Another gap-toothed Black Hat Briefings

More Black Hat Briefings left on the cutting room floor.

Another year, another gap-toothed Black Hat Briefings. Last time, as you remember, it was lawyers from networking giant Cisco Systems that forced show organizers to rip out materials concerning a security hole in Cisco's IOS operating system from the 2005 Black Hat Briefings in Las Vegas.


As InfoWorld reported, this time around, it was lawyers from secure card maker HID that prompted the excision of a presentation by Chris Paget of IOActive on security holes in HID's proximity cards, which are used as door access cards at many companies and government facilities.

Chris was enjoying a much deserved cigarette outside the beltway hotel where Black Hat is being held this year. He said the past few days have been a blur of activity, as he and IOActive struggled in vain to reach agreement with lawyers from HID that would allow Chris's presentation to go forward. With time running out and no indication from HID that a compromise of any sort was possible that wouldn't lead to some kind of litigation, IOActive CEO Joshua Pennell and Paget were forced to ask Black Hat director Jeff Moss to abridge the conference Briefings (above) and do a rush job reissuing CDs and other conference materials.

And Paget wasn't the only one feeling the heat from deep pocketed corporations. Word is that security vulnerability guru Dave Litchfield of NGS was also forced to withhold some details from his presentation of "Advanced Oracle Attack Techniques" at the company's request.

The increasing willingness of big corporations like Cisco and HID to use threats of legal action to block free and open discussions of security holes in commonly used technologies could threaten the very future of shows like Black Hat, DefCon and the like.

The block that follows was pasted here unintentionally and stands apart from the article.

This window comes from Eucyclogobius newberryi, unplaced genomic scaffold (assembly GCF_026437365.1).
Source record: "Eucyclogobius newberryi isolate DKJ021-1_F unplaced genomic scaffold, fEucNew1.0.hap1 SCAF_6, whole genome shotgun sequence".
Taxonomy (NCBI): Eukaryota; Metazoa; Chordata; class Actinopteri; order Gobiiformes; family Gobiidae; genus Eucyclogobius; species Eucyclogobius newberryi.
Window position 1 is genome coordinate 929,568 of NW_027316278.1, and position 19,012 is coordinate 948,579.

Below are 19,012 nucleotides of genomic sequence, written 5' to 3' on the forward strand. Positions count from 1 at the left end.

That's almost certain to happen if broad claims, like HID's assertion that any discussion of how to break their products violates their patent. "It's arguable that everything is patent and nobody gets to go to any show," Moss said in a press conference on Tuesday. "Either that or you only accept speakers who put up bonds or come from huge companies like IBM where their lawyers can just fight it out."

Ironically, much of the legal wrangling works at cross purposes to what the companies are trying to accomplish -- actually drawing attention to presentations that otherwise might have gone unnoticed and unreported.

"I get the sense that at these companies, the right hand is legal and the left hand is marketing," Moss said yesterday in a press conference to discuss the HID problem. "I saw it with Cisco, where the attorneys were doing one thing and the PR people were doing another."

While disappointed that he will not be able to give his "RFID for Beginners" presentation, Paget said that he is hopeful that the press attention to the dispute with HID will raise awareness of the problem of insecure proximity cards.

Copyright © 2007 IDG Communications, Inc.